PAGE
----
Researchers at the EURECOM Graduate School of Engineering have developed six attack methods on Bluetooth connections that can intercept and decrypt data, compromising past and future connections. The attacks are collectively referred to as BLUFFS.
The BLUFFS attacks were made possible by the discovery of two previously unknown vulnerabilities in the Bluetooth standard related to obtaining session keys used to decrypt exchanged data. These vulnerabilities are not related to hardware or software configuration, but are rooted in the architecture of the Bluetooth standard at a fundamental level – they are assigned the number CVE-2023-24023 and affect Bluetooth specification versions 4.2 (released in December 2014) until 5.4 (February 2023). year), although the exploit was confirmed to work on a slightly different set of versions. Given the widespread use of the protocol and the variety of attacks on its versions, BLUFFS can work on billions of devices, including smartphones and laptops.
The BLUFFS series of exploits aims to compromise the security of Bluetooth communications, thereby jeopardizing the privacy of past and future device connections. The result is achieved by exploiting four vulnerabilities in obtaining the session key – it is forced to be weak and predictable. This allows an attacker to conduct brute force attacks by decrypting previous communications and manipulating future ones. The attack scenario assumes that the attacker is within Bluetooth range of both devices and impersonates one of the parties when negotiating a session key, offering the smallest possible key entropy value with a constant diversifier.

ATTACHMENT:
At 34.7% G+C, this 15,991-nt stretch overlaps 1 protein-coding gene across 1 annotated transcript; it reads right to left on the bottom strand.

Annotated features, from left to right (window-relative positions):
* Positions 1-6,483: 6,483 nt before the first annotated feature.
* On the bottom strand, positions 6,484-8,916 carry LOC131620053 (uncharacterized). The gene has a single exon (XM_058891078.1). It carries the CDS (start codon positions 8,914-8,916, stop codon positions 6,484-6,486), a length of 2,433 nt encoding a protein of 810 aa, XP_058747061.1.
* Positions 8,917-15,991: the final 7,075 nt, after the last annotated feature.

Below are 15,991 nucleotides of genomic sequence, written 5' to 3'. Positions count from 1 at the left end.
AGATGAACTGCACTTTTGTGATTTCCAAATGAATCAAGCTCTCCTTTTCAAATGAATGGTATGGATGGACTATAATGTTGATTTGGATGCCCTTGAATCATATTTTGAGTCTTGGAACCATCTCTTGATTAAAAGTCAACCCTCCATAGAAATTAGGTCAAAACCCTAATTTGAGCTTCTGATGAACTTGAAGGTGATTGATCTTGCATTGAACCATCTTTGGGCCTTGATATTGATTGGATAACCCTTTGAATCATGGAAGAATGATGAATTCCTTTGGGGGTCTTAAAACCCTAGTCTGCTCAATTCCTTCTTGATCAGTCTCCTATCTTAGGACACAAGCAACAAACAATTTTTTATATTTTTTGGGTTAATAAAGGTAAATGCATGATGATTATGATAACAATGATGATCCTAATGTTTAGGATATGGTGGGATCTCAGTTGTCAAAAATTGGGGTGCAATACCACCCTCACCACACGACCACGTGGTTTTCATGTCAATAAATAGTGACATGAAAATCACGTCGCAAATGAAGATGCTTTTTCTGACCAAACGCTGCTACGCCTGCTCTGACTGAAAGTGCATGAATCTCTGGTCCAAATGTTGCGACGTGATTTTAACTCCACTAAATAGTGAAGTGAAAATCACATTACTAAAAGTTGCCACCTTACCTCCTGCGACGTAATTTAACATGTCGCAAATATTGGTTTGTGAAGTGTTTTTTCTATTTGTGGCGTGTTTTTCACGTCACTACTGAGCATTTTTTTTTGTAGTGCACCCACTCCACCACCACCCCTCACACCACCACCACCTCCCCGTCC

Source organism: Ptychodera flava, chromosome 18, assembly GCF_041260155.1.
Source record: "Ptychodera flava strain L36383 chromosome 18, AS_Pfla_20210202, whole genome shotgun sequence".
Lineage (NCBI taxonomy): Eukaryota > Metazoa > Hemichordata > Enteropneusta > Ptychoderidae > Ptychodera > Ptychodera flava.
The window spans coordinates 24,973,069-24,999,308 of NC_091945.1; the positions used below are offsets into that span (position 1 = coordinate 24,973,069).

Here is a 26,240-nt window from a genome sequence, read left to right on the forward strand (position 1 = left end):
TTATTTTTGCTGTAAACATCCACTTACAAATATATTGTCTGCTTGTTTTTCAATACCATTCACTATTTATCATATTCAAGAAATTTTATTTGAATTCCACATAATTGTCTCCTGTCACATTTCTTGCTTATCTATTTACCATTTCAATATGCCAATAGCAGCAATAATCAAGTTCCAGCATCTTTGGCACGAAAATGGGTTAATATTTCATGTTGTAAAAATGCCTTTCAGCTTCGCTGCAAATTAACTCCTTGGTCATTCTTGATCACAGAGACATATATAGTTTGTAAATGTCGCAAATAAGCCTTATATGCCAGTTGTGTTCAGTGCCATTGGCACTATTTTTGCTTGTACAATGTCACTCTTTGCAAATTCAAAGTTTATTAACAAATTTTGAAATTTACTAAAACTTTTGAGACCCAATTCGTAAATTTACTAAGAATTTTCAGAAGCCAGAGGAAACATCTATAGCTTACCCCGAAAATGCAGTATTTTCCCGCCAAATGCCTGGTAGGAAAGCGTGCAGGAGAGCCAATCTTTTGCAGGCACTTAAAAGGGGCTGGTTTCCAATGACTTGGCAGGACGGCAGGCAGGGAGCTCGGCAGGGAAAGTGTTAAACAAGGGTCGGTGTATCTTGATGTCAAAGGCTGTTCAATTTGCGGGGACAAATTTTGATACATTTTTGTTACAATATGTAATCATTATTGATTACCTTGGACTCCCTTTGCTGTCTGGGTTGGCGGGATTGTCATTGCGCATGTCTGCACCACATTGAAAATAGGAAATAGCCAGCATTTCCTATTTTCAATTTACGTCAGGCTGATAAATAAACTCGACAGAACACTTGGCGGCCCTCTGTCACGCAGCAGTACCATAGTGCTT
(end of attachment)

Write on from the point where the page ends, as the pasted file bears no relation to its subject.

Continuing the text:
The BLUFFS series of attacks includes scenarios in which an attacker impersonates another entity as well as a man-in-the-middle (MitM) attack – they work regardless of whether the victims support a secure connection. A set of tools demonstrating the functionality of exploits was released by EURECOM researchers on GitHub. In the enclosed Article (PDF) presents test results of BLUFFS on a variety of devices, including smartphones, laptops and headphones with Bluetooth versions 4.1 to 5.2 – all of which are vulnerable to at least three of the six exploits. Researchers have proposed wireless protocol protection methods that can be implemented while maintaining backward compatibility for already released vulnerable devices. The organization responsible for the communications standard, Bluetooth SIG, reviewed and published the work opinionIn it, she called on the manufacturers responsible for implementation to increase security through settings for increased encryption strength and to use the “secure connections only” mode when pairing.